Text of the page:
Considering the time lapse involved, a number of readers recently reached out to ask how my FOIA (Freedom of Information Act) denial battle with the Kane County State’s Attorney’s Office is going. If you recall, that office provided 256 pages of completely redacted sexual harassment complaints against former prosecutor Alex Bederka.
The answer to that simple question is, Not well!
Despite filing the kind of appeal some local lawyers said blew KCSAO Civil Division head Joe Lulves’ denial argument completely out of the water, the Attorney General’s Office insistent response to any appeal inquiry on my part is to “be patient.”
You’d think the fact that Lulves said – in print – he wouldn’t turn the documents over regardless of any AG ruling would’ve fired them up a bit. But no! Apparently, the AG’s office harbors the most serene attorneys I’ve ever encountered.
To wit, the FOIA denial appeal process started way back in October of 2018, but there’s has been absolutely no movement since then.
So, I reached out to the Attorney General’s Office on February 6 only to be told they were working on it and I should be patient. Then they provided that very same “advice” on May 21. Out of frustration, I repeatedly contacted their Senior Press Secretary Annie Thompson only to be summarily ignored along the lines of Alex Forrest (look it up).
According to some of her statewide elected office press peers, Ms. Thompson tends to approach her job with a head-in-the-sand methodology. I tried to explain that, especially in cases like this one, justice delayed is justice denied, but that argument fell on deaf ears.
And it’s justice denied because even if the Public Access Counselor ruled in my favor this very day, with State’s Attorney Joe McMahon’s full support, Lulves would simply refuse to turn over the documents. That would necessitate seeking a court order to force the KCSAO to comply, and the ensuing legal maneuvering could easily delay the process for six months to a year.
Then, even when the courts inevitably uphold the AG’s ruling, Lulves will simply file an appeal, drawing out the process for at least another six months which renders the entire effort moot by putting it past the November 2020 election.
At that point McMahon, or whomever else might run for that office, won’t have to face the voter music.
And speaking of “whomever else might run,” word on the street is, chief felony prosecutor, Bill Engerman, will run for McMahon’s position if Joe finally decides he’s had enough.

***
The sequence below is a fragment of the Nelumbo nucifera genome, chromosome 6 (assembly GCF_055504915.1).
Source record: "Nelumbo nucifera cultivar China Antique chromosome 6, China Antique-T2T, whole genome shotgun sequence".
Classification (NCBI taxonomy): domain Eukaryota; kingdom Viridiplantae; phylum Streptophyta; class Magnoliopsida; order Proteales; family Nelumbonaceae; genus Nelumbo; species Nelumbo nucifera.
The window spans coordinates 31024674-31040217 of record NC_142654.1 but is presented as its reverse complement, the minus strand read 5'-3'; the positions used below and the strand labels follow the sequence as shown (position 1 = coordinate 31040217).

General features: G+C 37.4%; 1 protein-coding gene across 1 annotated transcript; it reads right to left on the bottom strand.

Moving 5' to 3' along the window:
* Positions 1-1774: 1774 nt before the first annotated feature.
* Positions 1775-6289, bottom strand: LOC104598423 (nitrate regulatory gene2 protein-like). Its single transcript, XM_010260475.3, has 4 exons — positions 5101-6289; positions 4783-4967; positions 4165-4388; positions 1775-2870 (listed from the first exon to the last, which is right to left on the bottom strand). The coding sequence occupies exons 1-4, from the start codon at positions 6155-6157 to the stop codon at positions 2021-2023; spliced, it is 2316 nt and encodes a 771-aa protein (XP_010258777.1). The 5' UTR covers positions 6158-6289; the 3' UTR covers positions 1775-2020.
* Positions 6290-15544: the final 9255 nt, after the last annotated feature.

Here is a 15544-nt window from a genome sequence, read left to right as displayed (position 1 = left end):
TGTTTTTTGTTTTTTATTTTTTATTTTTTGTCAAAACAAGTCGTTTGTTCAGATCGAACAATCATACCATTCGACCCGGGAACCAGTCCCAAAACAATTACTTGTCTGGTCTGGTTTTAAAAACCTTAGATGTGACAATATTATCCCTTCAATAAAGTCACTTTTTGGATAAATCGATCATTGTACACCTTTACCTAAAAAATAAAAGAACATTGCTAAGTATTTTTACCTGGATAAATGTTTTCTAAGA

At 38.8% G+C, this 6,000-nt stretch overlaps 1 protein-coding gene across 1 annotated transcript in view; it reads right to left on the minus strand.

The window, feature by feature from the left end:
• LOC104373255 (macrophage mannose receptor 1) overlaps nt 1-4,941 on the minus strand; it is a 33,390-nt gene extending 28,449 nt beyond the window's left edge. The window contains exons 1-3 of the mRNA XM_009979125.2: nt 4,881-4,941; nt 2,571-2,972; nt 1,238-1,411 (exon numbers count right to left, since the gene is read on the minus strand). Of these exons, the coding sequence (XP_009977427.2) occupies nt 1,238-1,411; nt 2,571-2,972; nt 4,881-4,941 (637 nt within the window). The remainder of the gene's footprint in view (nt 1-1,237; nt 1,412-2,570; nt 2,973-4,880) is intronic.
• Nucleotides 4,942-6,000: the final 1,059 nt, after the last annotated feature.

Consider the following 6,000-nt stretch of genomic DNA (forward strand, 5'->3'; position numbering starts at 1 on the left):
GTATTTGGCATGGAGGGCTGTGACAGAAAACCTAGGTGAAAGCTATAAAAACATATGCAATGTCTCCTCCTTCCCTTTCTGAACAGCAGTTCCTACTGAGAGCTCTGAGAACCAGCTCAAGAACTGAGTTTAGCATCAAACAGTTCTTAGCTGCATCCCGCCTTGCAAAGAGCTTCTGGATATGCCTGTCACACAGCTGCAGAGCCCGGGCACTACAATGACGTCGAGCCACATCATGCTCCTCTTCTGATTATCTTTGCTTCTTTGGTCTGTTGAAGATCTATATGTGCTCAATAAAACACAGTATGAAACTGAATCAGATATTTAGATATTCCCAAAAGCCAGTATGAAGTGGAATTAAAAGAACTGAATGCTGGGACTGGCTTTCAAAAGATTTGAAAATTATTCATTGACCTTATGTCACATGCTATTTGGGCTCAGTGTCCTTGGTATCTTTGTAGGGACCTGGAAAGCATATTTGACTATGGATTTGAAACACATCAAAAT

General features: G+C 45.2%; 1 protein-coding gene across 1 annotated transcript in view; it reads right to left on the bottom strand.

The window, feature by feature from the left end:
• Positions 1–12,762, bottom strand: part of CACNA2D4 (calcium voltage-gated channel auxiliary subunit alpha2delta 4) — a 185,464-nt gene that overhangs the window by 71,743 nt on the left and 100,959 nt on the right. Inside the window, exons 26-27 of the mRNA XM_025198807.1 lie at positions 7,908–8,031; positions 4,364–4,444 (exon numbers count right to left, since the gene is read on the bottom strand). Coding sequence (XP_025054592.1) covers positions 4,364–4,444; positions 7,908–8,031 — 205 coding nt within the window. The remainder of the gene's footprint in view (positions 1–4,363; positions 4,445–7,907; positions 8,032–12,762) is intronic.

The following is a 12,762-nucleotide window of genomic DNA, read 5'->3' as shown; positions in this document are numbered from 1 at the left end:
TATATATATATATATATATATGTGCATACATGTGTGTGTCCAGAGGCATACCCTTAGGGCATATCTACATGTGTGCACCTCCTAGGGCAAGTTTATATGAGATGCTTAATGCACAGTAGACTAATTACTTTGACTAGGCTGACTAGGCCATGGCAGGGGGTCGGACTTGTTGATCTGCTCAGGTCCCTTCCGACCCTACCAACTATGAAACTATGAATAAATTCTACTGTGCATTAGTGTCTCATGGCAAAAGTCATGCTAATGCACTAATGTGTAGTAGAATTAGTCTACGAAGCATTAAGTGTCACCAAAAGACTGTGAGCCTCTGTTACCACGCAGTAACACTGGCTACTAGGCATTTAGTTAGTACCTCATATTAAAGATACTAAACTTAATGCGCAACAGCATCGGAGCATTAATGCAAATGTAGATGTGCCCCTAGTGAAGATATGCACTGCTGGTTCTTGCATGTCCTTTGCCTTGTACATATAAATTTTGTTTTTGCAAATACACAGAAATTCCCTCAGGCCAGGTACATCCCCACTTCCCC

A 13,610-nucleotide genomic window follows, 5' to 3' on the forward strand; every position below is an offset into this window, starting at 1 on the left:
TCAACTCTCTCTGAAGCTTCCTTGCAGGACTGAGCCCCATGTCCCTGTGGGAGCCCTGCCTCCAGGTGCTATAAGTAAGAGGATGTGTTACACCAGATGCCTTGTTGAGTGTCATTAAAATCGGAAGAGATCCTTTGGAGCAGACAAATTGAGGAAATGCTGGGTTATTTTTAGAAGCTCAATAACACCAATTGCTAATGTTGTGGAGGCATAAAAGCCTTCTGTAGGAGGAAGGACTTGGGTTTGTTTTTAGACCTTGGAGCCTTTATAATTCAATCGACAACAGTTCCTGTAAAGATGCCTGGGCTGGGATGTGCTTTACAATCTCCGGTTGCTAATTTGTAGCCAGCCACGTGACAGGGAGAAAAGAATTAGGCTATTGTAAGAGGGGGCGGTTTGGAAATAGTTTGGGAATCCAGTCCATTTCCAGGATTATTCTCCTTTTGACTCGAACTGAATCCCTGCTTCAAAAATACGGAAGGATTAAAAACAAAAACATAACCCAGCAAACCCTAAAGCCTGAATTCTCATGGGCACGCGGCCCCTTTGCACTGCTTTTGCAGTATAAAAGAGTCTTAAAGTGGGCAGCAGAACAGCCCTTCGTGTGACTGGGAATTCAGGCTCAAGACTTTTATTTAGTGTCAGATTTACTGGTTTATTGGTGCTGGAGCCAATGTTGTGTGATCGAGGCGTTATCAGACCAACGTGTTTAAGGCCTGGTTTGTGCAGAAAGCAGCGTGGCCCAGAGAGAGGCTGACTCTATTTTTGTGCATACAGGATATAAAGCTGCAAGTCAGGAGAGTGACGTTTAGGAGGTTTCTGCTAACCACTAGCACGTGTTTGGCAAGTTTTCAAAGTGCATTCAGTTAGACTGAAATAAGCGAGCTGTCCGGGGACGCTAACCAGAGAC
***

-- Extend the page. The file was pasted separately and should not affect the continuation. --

You remember Bill! He’s the one who was fired from the DeKalb County State’s Attorney’s Office for “inappropriate contact” with female staffers. But when DeKalb Judge Robbin Stuckert begged McMahon to hire Engerman, despite being aware of his track record, he did just that.
Then Engerman became part of the KCSAO cabal known as the “Welcoming Committee,” a group of male prosecutors that held a competition to see who would be the first one to “date” the most recently hired female prosecutors. Now that Engerman is married and in a position of power, his claim to fame is berating and belittling those same female prosecutors to the point where they quit.
And, despite those closeted skeletons, Engerman has the nerve to consider a State’s Attorney run because he knows that neither the local press nor the AG will hold that office accountable for anything.
Considering my past successes with FOIA appeals, some high-ranking elected officials have concluded that this sudden sad turn of events is the result of McMahon’s suddenly cozy relationship with Attorney General Kwame Raoul.
Raoul and McMahon were originally at odds over the Cook County Jason Van Dyke sentencing, but never one to miss a politically expedient turn, when Raoul questioned that short seven-year sentence, McMahon suddenly backtracked on his press conference commentary and filed a petition with the Illinois Supreme Court to extend it.
Generally, I’m not one to buy into conspiracy theories if for no other reason that elected officials aren’t smart enough or they can’t keep their mouths shut long enough to pull it off. But this one of those rare cases where that political relationship could explain why I’m suddenly the forgotten stepchild.
So, yes! Whether it’s an intentional act or simply a case of the AG’s office not giving a bleep about an independent journalist, Kwame Raoul is protecting sexual predators. And that sucks.
Needless to say, I will keep up the fight to get those documents even if it means suing the Attorney General himself. On this, the 13th anniversary of my very first column for the Geneva, St. Charles, and Batavia Suns, investigative journalism still means something.